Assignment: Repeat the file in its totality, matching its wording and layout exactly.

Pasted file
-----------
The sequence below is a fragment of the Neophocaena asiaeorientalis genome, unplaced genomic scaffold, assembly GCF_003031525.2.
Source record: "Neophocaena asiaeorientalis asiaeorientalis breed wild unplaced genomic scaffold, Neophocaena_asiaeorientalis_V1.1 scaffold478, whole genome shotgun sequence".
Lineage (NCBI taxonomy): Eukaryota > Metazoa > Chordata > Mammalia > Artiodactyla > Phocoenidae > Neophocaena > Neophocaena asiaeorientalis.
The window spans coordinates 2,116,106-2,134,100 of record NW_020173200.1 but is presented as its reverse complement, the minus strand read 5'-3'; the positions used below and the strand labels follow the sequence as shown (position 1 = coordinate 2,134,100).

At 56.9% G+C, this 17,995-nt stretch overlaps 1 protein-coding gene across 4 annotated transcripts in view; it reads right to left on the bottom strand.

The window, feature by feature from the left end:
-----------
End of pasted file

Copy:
The sequence below is a fragment of the Neophocaena asiaeorientalis genome, unplaced genomic scaffold, assembly GCF_003031525.2.
Source record: "Neophocaena asiaeorientalis asiaeorientalis breed wild unplaced genomic scaffold, Neophocaena_asiaeorientalis_V1.1 scaffold478, whole genome shotgun sequence".
Lineage (NCBI taxonomy): Eukaryota > Metazoa > Chordata > Mammalia > Artiodactyla > Phocoenidae > Neophocaena > Neophocaena asiaeorientalis.
The window spans coordinates 2,116,106-2,134,100 of record NW_020173200.1 but is presented as its reverse complement, the minus strand read 5'-3'; the positions used below and the strand labels follow the sequence as shown (position 1 = coordinate 2,134,100).

At 56.9% G+C, this 17,995-nt stretch overlaps 1 protein-coding gene across 4 annotated transcripts in view; it reads right to left on the bottom strand.

The window, feature by feature from the left end: